Suzanne Morgan Williams: 2k9

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Introduced first in 2007, debut children’s authors have formed a cooperative effort to market their books. Last year, I featured many of the stories of how the 2k8 Novels Were Revised. This is part of the ongoing stories from the Class of 2k9

bull rider by susanne williams

Research on Iraqi War Injuries Changed Character

by Suzanne Morgan Williams

My revision process was long and the book you can read today is very different from my first draft. I’ll concentrate on one point – how Ben O’Mara’s character changed because of my research.

First Draft – injuries unclear. Bull Rider is about fourteen year old Cam O’Mara whose older brother, a champion Bull Rider, joins the Marines and is seriously injured in Iraq. In my first draft, which I intended for the youngest middle grade readers, Ben’s injury was almost entirely off stage and was not identified as being incurred in Iraq at all.

Second draft – specifics. In the second, which was for older readers, I decided to tackle the Iraq issue. I assumed Ben’s injury would be a paralysis, possibly from a gunshot or shrapnel – something that left him wheelchair bound but able to speak and use his upper body. I talked to a doctor friend and found out what type of injury this would be, researched therapy techniques and costs (that figured in the plot at that point) and read a long treatise on spinal cord injury. As for his mental state, I also assumed Ben would be angry about the war and, when Cam asks him, “Would you go back? Would you do it again?” he would answer, “Would you?”

Third stage – research. That was before I began to research and double check all the material about bull riding, ranching, and injured veterans that I’d written into my draft. I interviewed a person who worked daily with injured Iraq vets in rehab and he told me, no, they didn’t see much paralysis from this war because of body armor. He said that the injury that was devastating our troops in Iraq was Traumatic Brain Injury – TBI. He then described TBI and its treatment. He also told me that almost all the injured vets he cared for wanted to go back to Iraq. They wanted to be with their units. Subsequent conversations with medical staff, military guys, and social service workers confirmed this. I needed a different Ben.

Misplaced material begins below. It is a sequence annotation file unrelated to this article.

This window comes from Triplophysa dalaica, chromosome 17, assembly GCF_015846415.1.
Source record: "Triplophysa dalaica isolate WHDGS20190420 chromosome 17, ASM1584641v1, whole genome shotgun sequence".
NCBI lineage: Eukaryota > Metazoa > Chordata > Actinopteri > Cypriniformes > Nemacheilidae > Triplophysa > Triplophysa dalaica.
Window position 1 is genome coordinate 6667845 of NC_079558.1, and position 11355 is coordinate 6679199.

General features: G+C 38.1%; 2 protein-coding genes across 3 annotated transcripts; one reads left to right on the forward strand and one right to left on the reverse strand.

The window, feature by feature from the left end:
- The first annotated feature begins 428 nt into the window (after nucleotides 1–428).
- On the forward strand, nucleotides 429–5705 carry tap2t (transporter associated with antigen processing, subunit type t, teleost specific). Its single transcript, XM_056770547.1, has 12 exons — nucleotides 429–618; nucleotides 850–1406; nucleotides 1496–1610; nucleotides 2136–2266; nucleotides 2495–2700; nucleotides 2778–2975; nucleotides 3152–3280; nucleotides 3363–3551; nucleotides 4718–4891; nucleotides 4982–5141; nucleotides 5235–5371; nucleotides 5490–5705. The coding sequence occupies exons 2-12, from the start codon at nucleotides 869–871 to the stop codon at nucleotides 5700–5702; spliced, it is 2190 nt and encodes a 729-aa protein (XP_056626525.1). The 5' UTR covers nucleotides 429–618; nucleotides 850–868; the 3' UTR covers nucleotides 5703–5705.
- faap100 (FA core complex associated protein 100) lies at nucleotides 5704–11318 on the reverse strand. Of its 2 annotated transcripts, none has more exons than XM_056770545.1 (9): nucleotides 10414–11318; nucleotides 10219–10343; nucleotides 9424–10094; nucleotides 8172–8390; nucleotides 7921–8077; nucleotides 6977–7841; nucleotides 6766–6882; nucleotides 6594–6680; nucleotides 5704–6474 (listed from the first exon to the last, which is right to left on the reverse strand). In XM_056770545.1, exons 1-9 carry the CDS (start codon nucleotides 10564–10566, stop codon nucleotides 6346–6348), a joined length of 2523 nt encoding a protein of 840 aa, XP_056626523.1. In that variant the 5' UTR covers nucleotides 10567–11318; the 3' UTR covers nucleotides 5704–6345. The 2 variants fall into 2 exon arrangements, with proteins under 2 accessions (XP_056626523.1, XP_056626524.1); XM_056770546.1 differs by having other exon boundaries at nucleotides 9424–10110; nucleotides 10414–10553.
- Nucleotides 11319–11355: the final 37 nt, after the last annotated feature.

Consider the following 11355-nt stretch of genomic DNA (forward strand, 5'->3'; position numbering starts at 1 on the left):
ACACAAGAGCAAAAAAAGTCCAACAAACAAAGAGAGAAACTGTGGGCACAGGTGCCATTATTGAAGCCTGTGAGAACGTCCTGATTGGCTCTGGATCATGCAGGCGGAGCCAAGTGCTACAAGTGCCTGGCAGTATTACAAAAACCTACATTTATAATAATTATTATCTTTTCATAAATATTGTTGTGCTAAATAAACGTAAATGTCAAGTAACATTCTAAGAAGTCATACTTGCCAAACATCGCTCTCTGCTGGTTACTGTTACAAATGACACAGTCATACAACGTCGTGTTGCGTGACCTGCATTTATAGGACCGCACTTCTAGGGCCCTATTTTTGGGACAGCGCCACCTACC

Third draft – Integrating new information. The biggest changes were in his abilities. A severe TBI leaves a person unable to talk or walk. Ben would have to learn to walk, talk, dress and care for himself and to read again. He would forget things. And his dialogue had to change radically. The straight talking opinionated Ben that I had written would now have to speak in short, broken sentences or not at all. At least until enough time had passed for him to heal. And the new Ben wanted to return to Iraq – a lot. This gave Cam, my main character, the job of asking questions. He’d lost his brother as he knew him, and the questions about what that meant and what war costs a family, a soldier, a community seemed natural to Cam.

Although Ben started out much more severely impaired than I’d originally imagined, being able to have him recover from TBI did give me more flexibility than if he’d been paralyzed. Brain injuries are unpredictable. Some TBI patients recover quickly. Others don’t. Some seem almost totally recovered, while for others the outward signs linger for years. With TBI, Ben had the prospect of learning to speak and walk again, although the emotional and social effects of his brain injury would be more elusive.

End result – Deeper, more interesting character. So this revision required that I review Ben’s every action and line of dialogue, but in the end he was a deeper and more interesting character. And his experience reflected what is true, not what I had assumed and imagined.


Suzanne Morgan Williams

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5 Comments
  • Edie Hemingway
    March 2, 2009

    Very interesting process you went through, Suzy! And it’s especially interesting because of all that we hear on the news about Traumatic Brain Injuries. Thanks for sharing!

  • Fran Cannon Slayton
    March 2, 2009

    I love the step-by-step process you take us through here. And to end up with a deeper, more realistic character – well, that’s the dream, right?! Nice article!

  • Ann Haywood Leal
    March 2, 2009

    Wow, Suzy! I had no idea BULL RIDER had gone through such changes, but I absolutely love the finished product! It is a book that definitely has resonance and really enjoyed reading such a special, heartfelt story.
    Ann Haywood Leal

  • Rosanne
    March 3, 2009

    As the spouse of a veteran, it means a lot to me that you took the time and effort to meet and interview veterans and their caregivers. Your story is rich and interesting and rings true in ways it just wouldn’t if you hadn’t taken this long and difficult journey in revision.

    Thank you!

  • Suzanne Morgan Willaims
    March 4, 2009

    Thanks for the comments – and thanks, Darcy, for featuring Bull Rider’s revision and those of other Class of 2k9 authors. I look forward to reading them